Nicola Davis Changes in the brain that can be spotted years before physical symptoms of Parkinson’s disease occur might act as an early warning sign for the condition, researchers say. It is thought that about 145,000 people in the UK are living with Parkinson’s disease, a neurological condition that can lead to mobility problems, including slowness and tremors, as well as other symptoms such as memory difficulties. There are treatments to help manage symptoms but as yet the disease cannot be slowed or cured. The researchers, based at King’s College London, say the latest findings could eventually lead to new ways to identify people who might go on to develop Parkinson’s; the discoveries could also confirm diagnoses, monitor the disease progression, and aid the development and testing of drugs. Those developments could be some way off though, some scientists have said. Most of the time Parkinson’s appears to have no known cause, so people affected by the disease are not studied before their symptoms appear. But the King’s College studies concerned with genetic mutations making the development of Parkinson’s disease more likely, could point to the warning signs. Marios Politis, a professor and lead author of the research, said: “If you carry the gene [SNCA] it means it is almost certain you are going to develop Parkinson’s in the course of your life.” © 2019 Guardian News & Media Limited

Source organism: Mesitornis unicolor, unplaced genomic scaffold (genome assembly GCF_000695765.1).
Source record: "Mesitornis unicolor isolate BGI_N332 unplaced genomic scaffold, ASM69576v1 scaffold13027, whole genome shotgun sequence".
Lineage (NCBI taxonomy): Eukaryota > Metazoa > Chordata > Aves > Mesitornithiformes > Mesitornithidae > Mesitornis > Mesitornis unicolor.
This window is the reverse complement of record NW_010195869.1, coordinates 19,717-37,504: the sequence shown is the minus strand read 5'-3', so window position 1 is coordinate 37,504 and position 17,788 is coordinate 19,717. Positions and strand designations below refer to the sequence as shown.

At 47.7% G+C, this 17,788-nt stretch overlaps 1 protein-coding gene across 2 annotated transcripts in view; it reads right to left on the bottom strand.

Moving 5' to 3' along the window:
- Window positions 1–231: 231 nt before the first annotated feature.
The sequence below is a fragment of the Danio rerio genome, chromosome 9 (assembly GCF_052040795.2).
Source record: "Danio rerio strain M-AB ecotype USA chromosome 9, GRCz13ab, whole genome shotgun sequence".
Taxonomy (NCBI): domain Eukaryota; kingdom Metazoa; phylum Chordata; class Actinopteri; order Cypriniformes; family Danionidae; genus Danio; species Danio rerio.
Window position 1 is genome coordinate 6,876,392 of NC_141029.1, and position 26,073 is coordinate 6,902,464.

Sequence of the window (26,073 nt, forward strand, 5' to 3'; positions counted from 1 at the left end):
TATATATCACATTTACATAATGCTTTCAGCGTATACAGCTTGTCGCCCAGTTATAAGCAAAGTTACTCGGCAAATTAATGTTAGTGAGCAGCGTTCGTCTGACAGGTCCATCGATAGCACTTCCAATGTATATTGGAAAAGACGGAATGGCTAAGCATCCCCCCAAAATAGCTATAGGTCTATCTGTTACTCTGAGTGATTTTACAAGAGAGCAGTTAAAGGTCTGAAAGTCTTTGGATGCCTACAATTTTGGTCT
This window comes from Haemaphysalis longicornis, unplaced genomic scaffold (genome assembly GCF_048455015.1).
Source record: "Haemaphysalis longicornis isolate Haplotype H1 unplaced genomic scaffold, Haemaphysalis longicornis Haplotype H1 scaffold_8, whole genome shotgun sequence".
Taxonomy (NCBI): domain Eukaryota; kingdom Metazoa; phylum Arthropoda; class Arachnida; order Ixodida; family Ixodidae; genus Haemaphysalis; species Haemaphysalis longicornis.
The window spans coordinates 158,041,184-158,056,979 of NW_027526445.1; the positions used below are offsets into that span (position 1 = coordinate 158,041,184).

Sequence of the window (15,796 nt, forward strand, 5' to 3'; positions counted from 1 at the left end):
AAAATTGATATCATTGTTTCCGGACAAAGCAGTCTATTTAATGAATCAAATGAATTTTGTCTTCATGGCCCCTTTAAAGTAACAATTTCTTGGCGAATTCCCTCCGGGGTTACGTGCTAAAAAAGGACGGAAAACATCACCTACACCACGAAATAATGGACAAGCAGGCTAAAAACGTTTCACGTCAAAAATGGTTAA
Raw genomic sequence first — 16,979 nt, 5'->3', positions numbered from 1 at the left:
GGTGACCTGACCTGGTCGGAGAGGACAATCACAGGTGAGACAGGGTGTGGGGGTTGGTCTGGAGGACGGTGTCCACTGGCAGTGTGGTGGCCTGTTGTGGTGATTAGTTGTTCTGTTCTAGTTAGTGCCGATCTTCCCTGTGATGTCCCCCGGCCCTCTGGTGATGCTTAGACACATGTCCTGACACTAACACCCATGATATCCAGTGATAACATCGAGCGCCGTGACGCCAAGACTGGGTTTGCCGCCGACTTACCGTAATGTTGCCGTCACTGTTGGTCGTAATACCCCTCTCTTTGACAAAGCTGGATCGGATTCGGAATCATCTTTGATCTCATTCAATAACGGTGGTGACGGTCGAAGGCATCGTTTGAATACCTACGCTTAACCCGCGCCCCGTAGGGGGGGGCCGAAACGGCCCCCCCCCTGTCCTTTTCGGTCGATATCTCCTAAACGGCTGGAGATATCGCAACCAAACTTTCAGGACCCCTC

Related chapters from BN: Chapter 11: Motor Control and Plasticity; Chapter 2: Functional Neuroanatomy: The Cells and Structure of the Nervous System
Related chapters from MM:Chapter 5: The Sensorimotor System; Chapter 1: Cells and Structures: The Anatomy of the Nervous System
Link ID: 26344 - Posted: 06.20.2019

By Anna Groves | Bipolar patients are seven times more likely to develop Parkinson’s disease, according to a new study. Though the news may be disheartening to those suffering from the already-trying condition, the link might also lead to clues about the causes behind the two conditions. Parkinson’s is a complex disease associated with a gradual decline in dopamine levels produced by neurons, or brain cells. It eventually leads to impaired movements and other bodily functions. The causes are unknown, and there is no cure. Bipolar disorder, also known as manic-depressive illness, is characterized by episodic fluctuations in mood, concentration or energy levels. Its causes are also unknown, though some bipolar-associated genes have been identified. Researchers are still figuring out how brain structure and function changes under the disease. Previous research has linked Parkinson’s with depression. So when the authors of the new study, most of whom are practicing physicians, noticed some of their bipolar patients developing Parkinson’s, they wondered if there was a connection. The study, out today in Neurology, was led by Huang Mao-Hsuan, who practices in the department of psychiatry at Taipei Veterans General Hospital. The researchers compared data from two groups of adults in the Taiwan National Health Insurance Research Database. Members of one group — over 56,000 individuals — were diagnosed with bipolar disorder between 2001 and 2009. The other — 225,000 individuals — had never been diagnosed with the disorder. No one in either cohort had received a Parkinson’s diagnosis and all the patients were over 20. And researchers ensured the two groups had similar ages, socioeconomic status, and other traits that might influence health.

Related chapters from BN: Chapter 16: Psychopathology: Biological Basis of Behavior Disorders; Chapter 11: Motor Control and Plasticity
Related chapters from MM:Chapter 12: Psychopathology: The Biology of Behavioral Disorders; Chapter 5: The Sensorimotor System
Link ID: 26264 - Posted: 05.23.2019